Do you really think Initiative Q would be giving away an entire year’s salary, just for signing up on their website?
Now, in their defense, they’re not giving away $40,000 worth of cash. They’re giving away
$40,000 in projected future value of their tokens. Which makes me wonder…how did they come up with that outrageous figure?
This is where things get interesting. I decided to read through Initiative Q’s website and tally up how they got to their laughable $40,000 airdrop value. There’s a long description on their website, but here’s the summary of how they got there:
It is realistic to expect that such a network would eventually overtake credit cards, which account for $20 trillion in annual transactions. The total amount of money in the world is roughly half the annual economic activity. The value of all Q currency could thus reach half of Q’s annual volume (i.e. $10 trillion).
OK, so they think their cryptocurrency is going to be worth $10T. Putting aside the fact that this is larger than the implied value of all of the gold on Earth ($7T), let’s see what their supply is:
“Since there are currently 2 trillion Qs, the goal of one US dollar per Q is achievable.”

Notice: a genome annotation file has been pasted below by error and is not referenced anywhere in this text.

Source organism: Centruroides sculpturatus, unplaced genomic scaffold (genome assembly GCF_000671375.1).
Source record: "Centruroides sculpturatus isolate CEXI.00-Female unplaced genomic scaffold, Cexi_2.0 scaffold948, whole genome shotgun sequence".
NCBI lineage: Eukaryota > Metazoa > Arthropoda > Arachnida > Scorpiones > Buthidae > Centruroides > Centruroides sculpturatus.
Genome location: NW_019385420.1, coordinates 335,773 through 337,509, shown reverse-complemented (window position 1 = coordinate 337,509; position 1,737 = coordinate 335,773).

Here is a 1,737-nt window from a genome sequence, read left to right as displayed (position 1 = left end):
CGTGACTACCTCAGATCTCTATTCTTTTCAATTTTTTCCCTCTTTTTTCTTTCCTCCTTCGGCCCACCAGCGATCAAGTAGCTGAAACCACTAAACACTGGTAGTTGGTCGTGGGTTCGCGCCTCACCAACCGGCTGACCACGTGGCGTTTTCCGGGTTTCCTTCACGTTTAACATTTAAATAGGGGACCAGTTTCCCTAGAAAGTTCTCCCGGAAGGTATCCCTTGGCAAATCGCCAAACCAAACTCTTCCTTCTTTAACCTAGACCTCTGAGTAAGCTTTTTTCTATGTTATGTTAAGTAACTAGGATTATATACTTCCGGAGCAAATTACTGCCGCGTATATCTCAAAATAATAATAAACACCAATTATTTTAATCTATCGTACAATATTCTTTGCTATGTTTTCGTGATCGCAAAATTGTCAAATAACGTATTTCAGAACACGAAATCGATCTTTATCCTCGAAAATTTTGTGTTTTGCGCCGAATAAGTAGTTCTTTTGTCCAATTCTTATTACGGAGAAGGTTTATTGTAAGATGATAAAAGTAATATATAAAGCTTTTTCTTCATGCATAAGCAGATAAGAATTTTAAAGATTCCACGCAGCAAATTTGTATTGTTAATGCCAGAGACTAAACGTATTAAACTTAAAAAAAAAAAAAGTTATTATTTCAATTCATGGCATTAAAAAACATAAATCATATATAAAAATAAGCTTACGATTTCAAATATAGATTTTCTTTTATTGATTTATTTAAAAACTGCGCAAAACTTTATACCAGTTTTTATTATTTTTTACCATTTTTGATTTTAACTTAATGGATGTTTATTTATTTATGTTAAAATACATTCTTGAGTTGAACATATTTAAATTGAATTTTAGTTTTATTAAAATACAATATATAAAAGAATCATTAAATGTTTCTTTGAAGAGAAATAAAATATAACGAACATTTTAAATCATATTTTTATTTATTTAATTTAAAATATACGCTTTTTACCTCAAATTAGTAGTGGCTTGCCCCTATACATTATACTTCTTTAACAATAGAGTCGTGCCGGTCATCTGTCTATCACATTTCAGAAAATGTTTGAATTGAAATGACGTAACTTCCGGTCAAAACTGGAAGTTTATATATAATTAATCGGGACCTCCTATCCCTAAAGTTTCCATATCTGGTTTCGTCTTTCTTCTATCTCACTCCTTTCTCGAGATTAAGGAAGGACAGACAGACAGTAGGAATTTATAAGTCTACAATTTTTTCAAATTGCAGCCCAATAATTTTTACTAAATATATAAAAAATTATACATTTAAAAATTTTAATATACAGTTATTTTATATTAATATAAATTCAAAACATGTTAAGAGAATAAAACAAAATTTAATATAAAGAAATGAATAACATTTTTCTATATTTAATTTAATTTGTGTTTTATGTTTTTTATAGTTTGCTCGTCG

There we have it. Initiative Q expects to reach a market cap in the trillions, giving their token a value of bout $1. Does this seem plausible to you?
For comparison, let’s see how this stacks up to existing cryptocurrencies.
Today, the entire cryptocurrency market is worth about $205B. Even at its peak in late 2017, the market was only valued at $834B. Initiative Q is already overvaluing themselves, but let’s see how they compare to individual cryptocurrencies.
Right now, Bitcoin’s market cap is only $111B, and that’s as the number one cryptocurrency in the world. So, in order to reach 1Q = $1, the entire Q network would have to be worth 20x the Bitcoin network.
Today there have been about two thousand competing cryptocurrencies launched, all trying to knock Bitcoin off the top spot. It’s highly unlikely that Initiative Q is able to do what altcoins have been trying to do for years.
It should be clear to by now that Initiative Q’s claims are silly, but why are they doing this?
One reason that Initiative Q could be doing this launch is to collect data.